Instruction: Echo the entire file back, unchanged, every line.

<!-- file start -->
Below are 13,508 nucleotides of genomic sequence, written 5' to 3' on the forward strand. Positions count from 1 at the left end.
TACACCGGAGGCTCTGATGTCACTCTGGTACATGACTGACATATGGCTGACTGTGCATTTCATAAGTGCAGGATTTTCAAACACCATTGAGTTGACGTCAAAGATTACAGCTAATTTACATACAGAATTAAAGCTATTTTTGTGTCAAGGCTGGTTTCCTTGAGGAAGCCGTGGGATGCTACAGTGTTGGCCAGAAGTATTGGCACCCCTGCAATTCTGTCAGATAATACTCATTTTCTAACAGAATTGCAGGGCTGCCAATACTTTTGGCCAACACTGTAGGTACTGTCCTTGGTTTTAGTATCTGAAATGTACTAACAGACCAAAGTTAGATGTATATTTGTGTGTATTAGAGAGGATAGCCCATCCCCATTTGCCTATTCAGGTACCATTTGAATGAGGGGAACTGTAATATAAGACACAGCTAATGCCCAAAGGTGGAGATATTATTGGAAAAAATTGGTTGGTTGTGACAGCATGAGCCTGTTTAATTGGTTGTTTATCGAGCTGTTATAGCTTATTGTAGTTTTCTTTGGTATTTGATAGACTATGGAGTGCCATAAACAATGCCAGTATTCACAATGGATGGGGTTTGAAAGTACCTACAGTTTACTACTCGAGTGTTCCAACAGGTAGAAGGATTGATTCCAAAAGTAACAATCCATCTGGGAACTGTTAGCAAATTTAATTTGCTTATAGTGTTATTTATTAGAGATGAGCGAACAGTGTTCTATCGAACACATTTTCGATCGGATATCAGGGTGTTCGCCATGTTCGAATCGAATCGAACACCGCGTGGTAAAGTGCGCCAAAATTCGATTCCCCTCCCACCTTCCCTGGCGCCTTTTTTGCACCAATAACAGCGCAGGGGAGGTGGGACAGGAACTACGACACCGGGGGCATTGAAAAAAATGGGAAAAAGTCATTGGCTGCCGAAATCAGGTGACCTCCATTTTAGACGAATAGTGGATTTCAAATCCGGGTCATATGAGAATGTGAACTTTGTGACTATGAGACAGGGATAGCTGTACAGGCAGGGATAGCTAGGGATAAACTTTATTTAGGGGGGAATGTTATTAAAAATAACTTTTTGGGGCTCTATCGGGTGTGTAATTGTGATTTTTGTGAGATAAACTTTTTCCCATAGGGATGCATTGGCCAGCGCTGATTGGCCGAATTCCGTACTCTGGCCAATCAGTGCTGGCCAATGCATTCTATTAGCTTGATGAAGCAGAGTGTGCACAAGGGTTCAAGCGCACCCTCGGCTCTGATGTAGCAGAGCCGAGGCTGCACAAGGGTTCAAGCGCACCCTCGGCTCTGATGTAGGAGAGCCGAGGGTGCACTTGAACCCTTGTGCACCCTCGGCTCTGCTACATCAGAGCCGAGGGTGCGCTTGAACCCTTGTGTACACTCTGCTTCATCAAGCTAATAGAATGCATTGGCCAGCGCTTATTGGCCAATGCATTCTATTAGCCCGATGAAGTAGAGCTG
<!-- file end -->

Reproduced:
Below are 13,508 nucleotides of genomic sequence, written 5' to 3' on the forward strand. Positions count from 1 at the left end.
TACACCGGAGGCTCTGATGTCACTCTGGTACATGACTGACATATGGCTGACTGTGCATTTCATAAGTGCAGGATTTTCAAACACCATTGAGTTGACGTCAAAGATTACAGCTAATTTACATACAGAATTAAAGCTATTTTTGTGTCAAGGCTGGTTTCCTTGAGGAAGCCGTGGGATGCTACAGTGTTGGCCAGAAGTATTGGCACCCCTGCAATTCTGTCAGATAATACTCATTTTCTAACAGAATTGCAGGGCTGCCAATACTTTTGGCCAACACTGTAGGTACTGTCCTTGGTTTTAGTATCTGAAATGTACTAACAGACCAAAGTTAGATGTATATTTGTGTGTATTAGAGAGGATAGCCCATCCCCATTTGCCTATTCAGGTACCATTTGAATGAGGGGAACTGTAATATAAGACACAGCTAATGCCCAAAGGTGGAGATATTATTGGAAAAAATTGGTTGGTTGTGACAGCATGAGCCTGTTTAATTGGTTGTTTATCGAGCTGTTATAGCTTATTGTAGTTTTCTTTGGTATTTGATAGACTATGGAGTGCCATAAACAATGCCAGTATTCACAATGGATGGGGTTTGAAAGTACCTACAGTTTACTACTCGAGTGTTCCAACAGGTAGAAGGATTGATTCCAAAAGTAACAATCCATCTGGGAACTGTTAGCAAATTTAATTTGCTTATAGTGTTATTTATTAGAGATGAGCGAACAGTGTTCTATCGAACACATTTTCGATCGGATATCAGGGTGTTCGCCATGTTCGAATCGAATCGAACACCGCGTGGTAAAGTGCGCCAAAATTCGATTCCCCTCCCACCTTCCCTGGCGCCTTTTTTGCACCAATAACAGCGCAGGGGAGGTGGGACAGGAACTACGACACCGGGGGCATTGAAAAAAATGGGAAAAAGTCATTGGCTGCCGAAATCAGGTGACCTCCATTTTAGACGAATAGTGGATTTCAAATCCGGGTCATATGAGAATGTGAACTTTGTGACTATGAGACAGGGATAGCTGTACAGGCAGGGATAGCTAGGGATAAACTTTATTTAGGGGGGAATGTTATTAAAAATAACTTTTTGGGGCTCTATCGGGTGTGTAATTGTGATTTTTGTGAGATAAACTTTTTCCCATAGGGATGCATTGGCCAGCGCTGATTGGCCGAATTCCGTACTCTGGCCAATCAGTGCTGGCCAATGCATTCTATTAGCTTGATGAAGCAGAGTGTGCACAAGGGTTCAAGCGCACCCTCGGCTCTGATGTAGCAGAGCCGAGGCTGCACAAGGGTTCAAGCGCACCCTCGGCTCTGATGTAGGAGAGCCGAGGGTGCACTTGAACCCTTGTGCACCCTCGGCTCTGCTACATCAGAGCCGAGGGTGCGCTTGAACCCTTGTGTACACTCTGCTTCATCAAGCTAATAGAATGCATTGGCCAGCGCTTATTGGCCAATGCATTCTATTAGCCCGATGAAGTAGAGCTG